At a Glance – Bailan Beach
- Likely to meet: Travellers, couples and tourists
- The Beach: Not its strong point, small beach at southern end, tiny one at northern end, very tidal, rocks underfoot
- Accommodation: Large hotel, 2 star resorts, traveller and backpacker
From 350bt up to 5,800bt for the pool villas
- Hotel/Resorts: Mercure Hideaway, Bailan Beach Resort, Harley Moon, White House
Bungalows: Mangrove, Bailan Bay, Lazy Republique, Saint Tropez, Kamrai, Green Resort, Sanook, Green Cottage, Lucky Gecko Garden
Traveller: Blue Garden, Elephant Bay, Jungle Garden, Tarzan, Bailan View
- Seafood: Sea Terrace, No Name Seafood
All Cuisines Tamarin, J & K, Lisca Beach (Italian), Mangrove, Coconut Cafe
Coffee Shops: Bailan Cafe, Kachapura
- Live Music: Tarzan
Bars: 3 Trees (sports)
At an Island Pace – Bailan Beach
Bailan Beach or Bailan Bay as some call it was for many years the sleepy neighbour to Lonely Beach. Known for its local quiet atmosphere and its lack of obvious tourism, it attracted a steady, if not spectacular stream of loyal visitors and was itself seemingly oblivious to the development taking place elsewhere on the island. All has now changed, however, and at a pace, the village has been transformed.
The building of a large hotel at the southern end has brought in a different kind of tourist, whilst more people have begun to see it as a viable option to the noise of Lonely Beach. This rise in numbers has prompted the need for more rooms, mostly mid-range, which in turn has created a building boom.
Other new entrepreneurs seeing the boom have moved in behind, putting up restaurants, opening motorbike rentals, bars and massage and so filling up the roadside plots. In short, Bailan Beach is a microcosm of how tourism has changed Koh Chang.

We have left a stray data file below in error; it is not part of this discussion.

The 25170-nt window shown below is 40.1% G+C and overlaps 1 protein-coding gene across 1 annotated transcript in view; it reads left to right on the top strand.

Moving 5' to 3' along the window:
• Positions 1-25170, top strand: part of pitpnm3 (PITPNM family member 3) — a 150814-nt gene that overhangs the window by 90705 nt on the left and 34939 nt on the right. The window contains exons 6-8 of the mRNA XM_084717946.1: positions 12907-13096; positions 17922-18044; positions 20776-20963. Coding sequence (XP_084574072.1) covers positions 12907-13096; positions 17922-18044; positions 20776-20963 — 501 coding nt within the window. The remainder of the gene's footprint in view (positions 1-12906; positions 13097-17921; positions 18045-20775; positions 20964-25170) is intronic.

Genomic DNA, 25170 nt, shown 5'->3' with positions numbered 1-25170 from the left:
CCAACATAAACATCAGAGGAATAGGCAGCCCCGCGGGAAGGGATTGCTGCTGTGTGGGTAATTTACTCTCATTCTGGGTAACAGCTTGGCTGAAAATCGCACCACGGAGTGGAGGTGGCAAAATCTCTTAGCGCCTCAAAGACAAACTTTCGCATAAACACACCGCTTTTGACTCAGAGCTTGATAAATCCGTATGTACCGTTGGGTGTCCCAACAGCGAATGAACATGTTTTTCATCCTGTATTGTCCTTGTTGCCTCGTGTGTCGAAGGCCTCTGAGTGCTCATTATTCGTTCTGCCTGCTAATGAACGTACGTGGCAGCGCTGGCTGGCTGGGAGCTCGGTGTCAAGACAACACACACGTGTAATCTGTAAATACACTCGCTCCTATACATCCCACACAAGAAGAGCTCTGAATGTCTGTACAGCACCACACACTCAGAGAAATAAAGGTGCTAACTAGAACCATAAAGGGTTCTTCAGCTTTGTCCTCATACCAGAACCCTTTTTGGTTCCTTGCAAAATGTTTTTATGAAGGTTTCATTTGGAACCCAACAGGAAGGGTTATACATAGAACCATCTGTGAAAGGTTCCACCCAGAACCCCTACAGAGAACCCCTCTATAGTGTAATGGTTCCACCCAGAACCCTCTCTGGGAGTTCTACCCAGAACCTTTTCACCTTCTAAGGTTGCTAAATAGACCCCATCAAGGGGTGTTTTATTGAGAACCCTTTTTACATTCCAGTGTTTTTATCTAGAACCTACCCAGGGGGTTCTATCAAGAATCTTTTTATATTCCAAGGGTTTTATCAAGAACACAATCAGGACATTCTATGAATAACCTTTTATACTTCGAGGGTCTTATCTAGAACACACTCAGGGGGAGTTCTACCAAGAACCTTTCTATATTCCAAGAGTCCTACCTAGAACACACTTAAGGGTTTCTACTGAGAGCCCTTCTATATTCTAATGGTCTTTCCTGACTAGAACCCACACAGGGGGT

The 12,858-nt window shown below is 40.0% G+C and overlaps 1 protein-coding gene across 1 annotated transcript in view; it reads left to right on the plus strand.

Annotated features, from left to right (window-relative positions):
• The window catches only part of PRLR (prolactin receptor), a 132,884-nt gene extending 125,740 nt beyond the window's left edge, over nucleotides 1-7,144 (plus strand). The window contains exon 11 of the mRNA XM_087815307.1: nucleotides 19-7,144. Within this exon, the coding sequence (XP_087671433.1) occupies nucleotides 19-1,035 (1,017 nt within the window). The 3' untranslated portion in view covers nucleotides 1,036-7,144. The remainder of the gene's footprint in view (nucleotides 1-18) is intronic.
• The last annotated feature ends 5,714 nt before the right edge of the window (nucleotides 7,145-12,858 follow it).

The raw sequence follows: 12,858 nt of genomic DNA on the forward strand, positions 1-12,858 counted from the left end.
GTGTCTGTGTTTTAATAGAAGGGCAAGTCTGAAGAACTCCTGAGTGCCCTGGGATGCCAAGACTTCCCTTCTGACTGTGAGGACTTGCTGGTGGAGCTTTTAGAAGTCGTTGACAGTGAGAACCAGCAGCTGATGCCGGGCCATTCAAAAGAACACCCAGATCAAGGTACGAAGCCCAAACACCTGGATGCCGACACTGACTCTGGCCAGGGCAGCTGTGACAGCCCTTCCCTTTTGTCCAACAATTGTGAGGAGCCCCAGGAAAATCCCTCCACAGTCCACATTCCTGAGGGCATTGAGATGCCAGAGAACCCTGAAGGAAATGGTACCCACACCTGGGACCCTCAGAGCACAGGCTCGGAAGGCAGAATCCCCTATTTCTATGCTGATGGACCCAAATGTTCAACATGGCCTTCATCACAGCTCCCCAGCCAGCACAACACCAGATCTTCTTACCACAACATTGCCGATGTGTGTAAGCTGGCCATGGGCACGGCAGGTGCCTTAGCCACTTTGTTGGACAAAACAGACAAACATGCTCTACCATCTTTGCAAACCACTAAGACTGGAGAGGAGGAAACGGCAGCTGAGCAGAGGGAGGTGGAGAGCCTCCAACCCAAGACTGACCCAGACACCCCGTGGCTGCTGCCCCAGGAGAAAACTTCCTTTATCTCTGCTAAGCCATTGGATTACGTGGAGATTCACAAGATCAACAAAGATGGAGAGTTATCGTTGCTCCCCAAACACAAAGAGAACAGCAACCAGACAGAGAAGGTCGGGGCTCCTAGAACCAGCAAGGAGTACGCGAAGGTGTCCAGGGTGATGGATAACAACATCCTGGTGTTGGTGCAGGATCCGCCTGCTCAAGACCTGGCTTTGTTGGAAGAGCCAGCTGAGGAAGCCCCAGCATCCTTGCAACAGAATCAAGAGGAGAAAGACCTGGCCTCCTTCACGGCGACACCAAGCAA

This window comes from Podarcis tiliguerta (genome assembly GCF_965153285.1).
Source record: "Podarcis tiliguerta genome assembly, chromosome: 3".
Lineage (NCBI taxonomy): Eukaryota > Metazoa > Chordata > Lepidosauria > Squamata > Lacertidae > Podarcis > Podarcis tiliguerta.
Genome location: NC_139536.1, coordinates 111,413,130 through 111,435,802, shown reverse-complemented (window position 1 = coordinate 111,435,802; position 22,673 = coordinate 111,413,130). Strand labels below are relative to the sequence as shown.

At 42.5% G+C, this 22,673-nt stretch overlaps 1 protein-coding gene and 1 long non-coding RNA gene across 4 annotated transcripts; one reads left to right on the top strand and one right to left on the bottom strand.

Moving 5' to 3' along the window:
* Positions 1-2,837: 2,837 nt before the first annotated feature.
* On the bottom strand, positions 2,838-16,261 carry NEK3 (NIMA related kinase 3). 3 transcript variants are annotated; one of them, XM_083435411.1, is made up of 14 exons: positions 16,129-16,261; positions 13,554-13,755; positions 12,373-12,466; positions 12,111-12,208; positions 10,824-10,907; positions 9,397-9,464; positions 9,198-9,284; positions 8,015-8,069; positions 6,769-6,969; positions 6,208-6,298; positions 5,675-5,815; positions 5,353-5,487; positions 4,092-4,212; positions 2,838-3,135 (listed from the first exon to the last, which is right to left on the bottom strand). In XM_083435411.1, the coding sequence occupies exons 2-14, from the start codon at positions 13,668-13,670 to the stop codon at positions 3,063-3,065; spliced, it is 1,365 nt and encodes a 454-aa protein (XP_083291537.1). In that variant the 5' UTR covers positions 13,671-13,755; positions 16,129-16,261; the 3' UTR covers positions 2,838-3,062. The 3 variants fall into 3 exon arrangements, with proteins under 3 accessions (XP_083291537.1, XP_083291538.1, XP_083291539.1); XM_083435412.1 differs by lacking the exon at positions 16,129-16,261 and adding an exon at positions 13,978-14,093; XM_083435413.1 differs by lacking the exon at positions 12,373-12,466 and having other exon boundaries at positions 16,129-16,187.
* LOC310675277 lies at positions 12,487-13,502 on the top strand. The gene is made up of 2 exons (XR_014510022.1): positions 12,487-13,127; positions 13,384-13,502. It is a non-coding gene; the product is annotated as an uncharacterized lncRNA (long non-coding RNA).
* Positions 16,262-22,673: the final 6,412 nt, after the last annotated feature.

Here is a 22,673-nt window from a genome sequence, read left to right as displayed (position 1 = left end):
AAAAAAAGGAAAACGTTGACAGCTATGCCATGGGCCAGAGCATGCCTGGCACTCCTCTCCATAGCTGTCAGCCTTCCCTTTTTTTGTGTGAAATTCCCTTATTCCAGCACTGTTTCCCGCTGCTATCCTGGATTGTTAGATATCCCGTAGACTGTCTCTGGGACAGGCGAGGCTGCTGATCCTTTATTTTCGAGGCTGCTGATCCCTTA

The locals, meanwhile, remain in the middle of the development quite happy at their new prosperity, with the women in particular doing very nicely indeed. As in the island’s other villages, the land is mostly owned by just a few families and was passed from the head to the son or to the daughter.
Traditionally, the best plots, inland, where the soil is good for fruit farming or growing rubber trees, went to the male, whilst the less useful stuff by the ocean was handed to the women. The perhaps unintended result of this practice is that, today, those women sit on prime tourist location real estate, smiling quietly at how the worm has turned.
Bailan Beach at the northern end
Coming from Lonely Beach, the road sweeps round a couple of corners before reaching Bailan Bay Resort, with The Mangrove and its hippy chic bungalows by the sea, just a few hundred metres further along.
Next up, the two resorts of Lazy Republique and St Tropez, both French owned, are on the mountain-side, immediately followed by the cheap Thai diner Coconut Cafe and the rooms of Green Resort and Baan Sanook. The live music venue and cheap huts of Tarzan Island complete the row.
Opposite Coconut Cafe, a small soi leads to the large mid-range Bailan Beach Resort, bungalows on the seafront, swimming pool and a small hotel block behind. There is a sweet little beach here, which runs northwards past the front of The Mangrove but, due to the rocks underfoot, you can only swim if the tide is up. When the tide is out, it does tend to go a long way and at certain times of the year, it makes a perfect spot for the locals to gather a specific type of clam.
You can walk right to the end of the beach and through Bailan Bay to reach the abandoned buildings on the little peninsula.
The central area down to the sea – Bailan Beach